American marathon runner Thomas Hicks won the gold medal at the 1904 Olympics – but nearly died trying. At mile 10 Hicks was already reliant on the support of handlers; by mile 20 they were dosing him with a mixture of strychnine, a rat poison, and egg whites.
As Karen Abbott describes:
“He began hallucinating, believing that the finish line was still 20 miles away. In the last mile he begged for something to eat. Then he begged to lie down. He was given more brandy but refused tea. He swallowed two more egg whites. He walked up the first of the last two hills, and then jogged down on the incline. Swinging into the stadium, he tried to run but was reduced to a graceless shuffle. His trainers carried him over the line, holding him aloft while his feet moved back and forth, and he was declared the winner.”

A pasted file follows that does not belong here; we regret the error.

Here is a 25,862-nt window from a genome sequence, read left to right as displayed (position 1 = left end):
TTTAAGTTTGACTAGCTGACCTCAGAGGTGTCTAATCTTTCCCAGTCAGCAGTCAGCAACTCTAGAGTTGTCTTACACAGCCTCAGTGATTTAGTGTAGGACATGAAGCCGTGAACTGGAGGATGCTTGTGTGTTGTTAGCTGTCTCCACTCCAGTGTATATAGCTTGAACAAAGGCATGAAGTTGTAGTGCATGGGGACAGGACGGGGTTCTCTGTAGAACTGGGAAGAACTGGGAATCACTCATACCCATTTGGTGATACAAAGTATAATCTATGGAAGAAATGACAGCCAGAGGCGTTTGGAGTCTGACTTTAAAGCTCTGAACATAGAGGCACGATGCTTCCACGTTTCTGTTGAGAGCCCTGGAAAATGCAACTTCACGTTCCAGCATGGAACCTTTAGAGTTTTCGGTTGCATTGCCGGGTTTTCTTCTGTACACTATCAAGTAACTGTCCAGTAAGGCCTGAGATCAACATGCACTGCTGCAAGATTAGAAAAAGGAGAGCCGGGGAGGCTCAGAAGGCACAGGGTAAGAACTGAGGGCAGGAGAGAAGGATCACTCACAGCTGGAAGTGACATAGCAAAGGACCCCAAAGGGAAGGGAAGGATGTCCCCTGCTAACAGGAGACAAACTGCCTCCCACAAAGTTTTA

At the time mixtures of strychnine, heroin, cocaine, and caffeine were widely used by endurance athletes, a practice which persisted until heroin and cocaine became available only by prescription in the 1920s. Hicks’s case marked the first recorded instance of drug use in the modern Olympics.
from "The Olympic Games 1904", report by Charles J.P. Lucas / wikimedia commons